GD 12.2 - August 2022
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Brigitte Aulenbacher, Klaus Dörre.
Raphael Deindl, Johanna Grubner, Walid Ibrahim.
Lola Busuttil, August Bagà.
Sari Hanafi, Geoffrey Pleyers, Filomin Gutierrez, Eloísa Martín, Sawako Shirahase, Izabela Barlinska, Tova Benski, Chih-Jou Jay Chen, Jan Fritz, Koichi Hasegawa, Hiroshi Ishida, Grace Khunou, Allison Loconto, Susan McDaniel, Elina Oinas, Laura Oso Casas, Bandana Purkayastha, Rhoda Reddock, Mounir Saidani, Ayse Saktanber, Celi Scalon, Nazanin Shahrokni.
Arab World: (Tunisia) Mounir Saidani, Fatima Radhouani; (Lebanon) Sari Hanafi.
Argentina: Magdalena Lemus, Juan Parcio, Dante Marchissio.
Bangladesh: Habibul Khondker, Khairul Chowdhury, Mumita Tanjeela, Mohammad Jasim Uddin, Bijoy Krishna Banik, Sabina Sharmin, Abdur Rashid, M. Omar Faruque, Mohammed Jahirul Islam, Sarker Sohel Rana, Md. Shahidul Islam, A.B.M. Najmus Sakib, Eashrat Jahan Eyemoon, Helal Uddin, Masudur Rahman, Shamsul Arefin, Yasmin Sultana, Syka Parvin, Ruma Parvin, Saleh Al Mamun, Ekramul Kabir Rana; Sharmin Akter Shapla, Md. Shahin Aktar.
Brazil: Gustavo Taniguti, Angelo Martins Junior, Andreza Galli, Dmitri Cerboncini Fernandes, Gustavo Dias, José Guirado Neto, Jéssica Mazzini Mendes.
France/Spain: Lola Busuttil.
India: Rashmi Jain, Rakesh Rana, Manish Yadav.
Indonesia: Hari Nugroho, Lucia Ratih Kusumadewi, Fina Itriyati, Indera Ratna Irawati Pattinasarany, Benedictus Hari Juliawan, Mohamad Shohibuddin, Dominggus Elcid Li, Antonius Ario Seto Hardjana, Diana Teresa Pakasi, Nurul Aini, Geger Riyanto, Aditya Pradana Setiadi.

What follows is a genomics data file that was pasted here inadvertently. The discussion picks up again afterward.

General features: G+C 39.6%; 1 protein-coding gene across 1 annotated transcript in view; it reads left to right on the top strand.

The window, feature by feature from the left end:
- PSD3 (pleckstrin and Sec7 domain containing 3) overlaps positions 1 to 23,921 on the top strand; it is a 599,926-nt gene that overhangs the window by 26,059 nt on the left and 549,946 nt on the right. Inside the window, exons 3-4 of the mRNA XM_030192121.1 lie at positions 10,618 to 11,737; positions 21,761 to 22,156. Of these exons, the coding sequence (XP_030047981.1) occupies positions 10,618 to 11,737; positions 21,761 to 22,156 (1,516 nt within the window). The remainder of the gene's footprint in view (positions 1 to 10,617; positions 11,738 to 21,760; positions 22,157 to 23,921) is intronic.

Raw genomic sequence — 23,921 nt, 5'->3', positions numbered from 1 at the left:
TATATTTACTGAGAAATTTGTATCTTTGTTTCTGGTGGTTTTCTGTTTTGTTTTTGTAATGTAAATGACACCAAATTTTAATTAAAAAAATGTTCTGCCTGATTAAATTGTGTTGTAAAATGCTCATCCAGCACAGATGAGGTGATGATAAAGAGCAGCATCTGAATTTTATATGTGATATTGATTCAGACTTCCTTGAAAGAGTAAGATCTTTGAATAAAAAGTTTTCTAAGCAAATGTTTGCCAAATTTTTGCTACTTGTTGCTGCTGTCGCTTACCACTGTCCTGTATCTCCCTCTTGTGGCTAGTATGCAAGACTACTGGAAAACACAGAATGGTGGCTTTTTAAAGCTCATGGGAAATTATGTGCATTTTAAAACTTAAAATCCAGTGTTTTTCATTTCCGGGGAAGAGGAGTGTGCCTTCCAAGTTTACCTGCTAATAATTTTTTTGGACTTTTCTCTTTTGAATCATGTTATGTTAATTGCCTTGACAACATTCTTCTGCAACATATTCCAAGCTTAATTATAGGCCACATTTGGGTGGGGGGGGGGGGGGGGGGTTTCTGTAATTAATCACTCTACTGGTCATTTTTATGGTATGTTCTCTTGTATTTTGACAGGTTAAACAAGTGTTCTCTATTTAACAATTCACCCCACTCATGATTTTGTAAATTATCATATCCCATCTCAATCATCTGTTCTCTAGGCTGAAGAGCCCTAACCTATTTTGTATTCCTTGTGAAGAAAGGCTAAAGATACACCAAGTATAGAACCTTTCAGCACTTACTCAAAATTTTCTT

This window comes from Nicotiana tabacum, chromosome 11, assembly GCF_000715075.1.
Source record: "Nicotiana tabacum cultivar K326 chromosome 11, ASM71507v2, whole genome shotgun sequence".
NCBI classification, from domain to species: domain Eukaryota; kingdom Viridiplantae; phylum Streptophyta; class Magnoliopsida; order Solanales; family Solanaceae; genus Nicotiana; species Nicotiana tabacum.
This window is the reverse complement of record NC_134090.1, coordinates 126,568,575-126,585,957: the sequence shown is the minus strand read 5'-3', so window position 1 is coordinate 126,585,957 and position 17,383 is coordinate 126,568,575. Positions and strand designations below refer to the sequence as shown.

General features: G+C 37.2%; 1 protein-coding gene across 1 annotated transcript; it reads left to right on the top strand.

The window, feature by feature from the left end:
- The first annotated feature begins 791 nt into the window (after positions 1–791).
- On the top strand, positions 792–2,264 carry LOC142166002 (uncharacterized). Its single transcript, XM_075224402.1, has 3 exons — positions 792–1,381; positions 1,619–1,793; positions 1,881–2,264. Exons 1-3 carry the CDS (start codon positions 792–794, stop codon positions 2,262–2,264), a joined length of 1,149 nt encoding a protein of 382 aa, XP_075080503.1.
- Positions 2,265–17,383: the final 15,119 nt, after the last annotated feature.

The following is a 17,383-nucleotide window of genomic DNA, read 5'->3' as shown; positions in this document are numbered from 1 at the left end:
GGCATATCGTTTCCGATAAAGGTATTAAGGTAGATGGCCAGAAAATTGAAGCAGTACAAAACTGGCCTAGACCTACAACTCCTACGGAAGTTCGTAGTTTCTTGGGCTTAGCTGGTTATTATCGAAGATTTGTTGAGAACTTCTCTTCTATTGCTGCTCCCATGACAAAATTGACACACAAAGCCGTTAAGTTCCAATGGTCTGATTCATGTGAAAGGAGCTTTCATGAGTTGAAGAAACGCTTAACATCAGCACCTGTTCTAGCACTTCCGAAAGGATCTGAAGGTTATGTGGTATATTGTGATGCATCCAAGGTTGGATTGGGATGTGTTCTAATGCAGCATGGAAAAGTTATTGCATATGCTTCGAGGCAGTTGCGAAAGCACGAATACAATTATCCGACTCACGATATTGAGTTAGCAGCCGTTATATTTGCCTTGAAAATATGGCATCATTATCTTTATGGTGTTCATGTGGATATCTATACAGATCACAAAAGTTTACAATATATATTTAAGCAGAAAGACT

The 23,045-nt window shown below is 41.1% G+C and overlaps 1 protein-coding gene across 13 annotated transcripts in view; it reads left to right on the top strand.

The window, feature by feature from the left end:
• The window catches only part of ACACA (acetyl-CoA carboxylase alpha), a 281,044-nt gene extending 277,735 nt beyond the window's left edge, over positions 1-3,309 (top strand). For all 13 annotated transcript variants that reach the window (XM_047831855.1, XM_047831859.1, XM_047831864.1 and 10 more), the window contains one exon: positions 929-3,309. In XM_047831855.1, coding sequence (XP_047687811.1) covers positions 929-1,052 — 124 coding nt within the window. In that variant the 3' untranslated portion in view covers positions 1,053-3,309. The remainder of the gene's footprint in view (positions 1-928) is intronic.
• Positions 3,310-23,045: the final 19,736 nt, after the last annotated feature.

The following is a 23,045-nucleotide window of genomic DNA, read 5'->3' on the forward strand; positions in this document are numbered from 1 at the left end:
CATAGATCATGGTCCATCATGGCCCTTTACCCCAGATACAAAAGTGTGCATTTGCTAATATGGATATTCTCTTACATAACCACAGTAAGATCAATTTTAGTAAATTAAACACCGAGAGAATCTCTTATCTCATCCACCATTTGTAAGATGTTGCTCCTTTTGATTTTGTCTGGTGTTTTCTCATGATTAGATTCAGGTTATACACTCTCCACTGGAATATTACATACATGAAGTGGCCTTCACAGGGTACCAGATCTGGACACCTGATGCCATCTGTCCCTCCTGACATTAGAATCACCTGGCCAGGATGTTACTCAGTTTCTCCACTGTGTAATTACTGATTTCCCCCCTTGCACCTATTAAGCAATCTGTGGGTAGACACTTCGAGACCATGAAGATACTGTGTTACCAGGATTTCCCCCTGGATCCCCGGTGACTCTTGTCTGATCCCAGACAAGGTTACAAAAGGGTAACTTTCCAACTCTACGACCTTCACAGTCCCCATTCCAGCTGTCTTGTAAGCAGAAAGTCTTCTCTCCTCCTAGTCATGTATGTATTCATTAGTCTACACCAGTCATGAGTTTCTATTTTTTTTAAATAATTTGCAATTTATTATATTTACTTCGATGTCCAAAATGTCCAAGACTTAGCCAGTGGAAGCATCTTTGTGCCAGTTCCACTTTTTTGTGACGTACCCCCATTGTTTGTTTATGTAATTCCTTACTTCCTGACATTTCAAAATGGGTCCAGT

Iran: Reyhaneh Javadi, Niayesh Dolati, Sayyed Muhamad Mutallebi, Elham Shushtarizade.
Kazakhstan: Aigul Zabirova, Bayan Smagambet, Adil Rodionov, Almash Tlespayeva, Kuanysh Tel, Almagul Mussina, Aknur Imankul, Madiyar Aldiyarov.
Poland: Urszula Jarecka, Joanna Bednarek, Marta Błaszczyńska, Anna Turner, Aleksandra Biernacka.
Romania: Raluca Popescu, Raisa-Gabriela Zamfirescu, Irina Elena Ion, Bianca Mihăilă, Ruxandra Păduraru, Ana-Maria Rențea, Maria Vlasceanu.
Russia: Elena Zdravomyslova, Daria Kholodova.
Taiwan: Wan-Ju Lee, Tao-Yung Lu, Yu-Wen Liao, Po-Shung Hong, Yi-Shuo Huang, Chien-Ying Chien, Yu-Chia Chen, Mark Yi-wei Lai, Yun-Jou Lin, Yun-Hsuan Chou.
Turkey: Gül Çorbacıoğlu, Irmak Evren.
GD 12.2 - August 2022
In this issue of Global Dialogue the section ‘Talking Sociology’ features an interview with Shruti Majumdar, a sociologist from India who works as a Gender Violence Specialist for the United Nations Trust Fund to End Violence against Women. From her current position at the United Nations, she explains to Sebastián Galleguillos how her sociological lens has proved useful for working within international organizations, and also gives advice to sociologists interested in combining research and practice in the international field of development.
In the meantime, after more than half a year since the war against Ukraine broke out we are witnessing deep ongoing changes in international relations and politics. Global Dialogue initiates in this issue a reflection on this situation by inviting ISA president Sari Hanafi to look back on the past decades, the wars in many parts of the world and their disastrous effects, and to analyze the break marked by Russia’s war of aggression in terms of geopolitical consequences.